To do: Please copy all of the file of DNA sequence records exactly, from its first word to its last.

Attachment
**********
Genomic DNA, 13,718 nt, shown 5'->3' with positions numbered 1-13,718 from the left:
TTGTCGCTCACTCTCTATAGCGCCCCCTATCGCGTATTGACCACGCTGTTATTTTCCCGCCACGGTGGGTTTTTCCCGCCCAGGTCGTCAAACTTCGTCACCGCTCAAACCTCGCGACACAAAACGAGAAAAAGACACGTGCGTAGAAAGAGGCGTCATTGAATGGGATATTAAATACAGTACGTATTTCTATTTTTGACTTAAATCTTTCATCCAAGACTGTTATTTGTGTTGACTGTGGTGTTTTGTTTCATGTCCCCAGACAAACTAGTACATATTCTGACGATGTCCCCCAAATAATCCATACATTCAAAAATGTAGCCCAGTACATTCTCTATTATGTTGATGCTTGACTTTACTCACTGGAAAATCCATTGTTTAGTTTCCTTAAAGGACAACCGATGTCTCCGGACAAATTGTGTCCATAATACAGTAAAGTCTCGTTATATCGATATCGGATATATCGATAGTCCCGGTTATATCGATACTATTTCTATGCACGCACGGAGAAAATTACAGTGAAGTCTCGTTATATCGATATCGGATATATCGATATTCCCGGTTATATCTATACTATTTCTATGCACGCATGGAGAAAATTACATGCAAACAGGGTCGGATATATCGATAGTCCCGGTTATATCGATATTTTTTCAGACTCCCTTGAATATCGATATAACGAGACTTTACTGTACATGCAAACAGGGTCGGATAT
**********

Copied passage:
Genomic DNA, 13,718 nt, shown 5'->3' with positions numbered 1-13,718 from the left:
TTGTCGCTCACTCTCTATAGCGCCCCCTATCGCGTATTGACCACGCTGTTATTTTCCCGCCACGGTGGGTTTTTCCCGCCCAGGTCGTCAAACTTCGTCACCGCTCAAACCTCGCGACACAAAACGAGAAAAAGACACGTGCGTAGAAAGAGGCGTCATTGAATGGGATATTAAATACAGTACGTATTTCTATTTTTGACTTAAATCTTTCATCCAAGACTGTTATTTGTGTTGACTGTGGTGTTTTGTTTCATGTCCCCAGACAAACTAGTACATATTCTGACGATGTCCCCCAAATAATCCATACATTCAAAAATGTAGCCCAGTACATTCTCTATTATGTTGATGCTTGACTTTACTCACTGGAAAATCCATTGTTTAGTTTCCTTAAAGGACAACCGATGTCTCCGGACAAATTGTGTCCATAATACAGTAAAGTCTCGTTATATCGATATCGGATATATCGATAGTCCCGGTTATATCGATACTATTTCTATGCACGCACGGAGAAAATTACAGTGAAGTCTCGTTATATCGATATCGGATATATCGATATTCCCGGTTATATCTATACTATTTCTATGCACGCATGGAGAAAATTACATGCAAACAGGGTCGGATATATCGATAGTCCCGGTTATATCGATATTTTTTCAGACTCCCTTGAATATCGATATAACGAGACTTTACTGTACATGCAAACAGGGTCGGATAT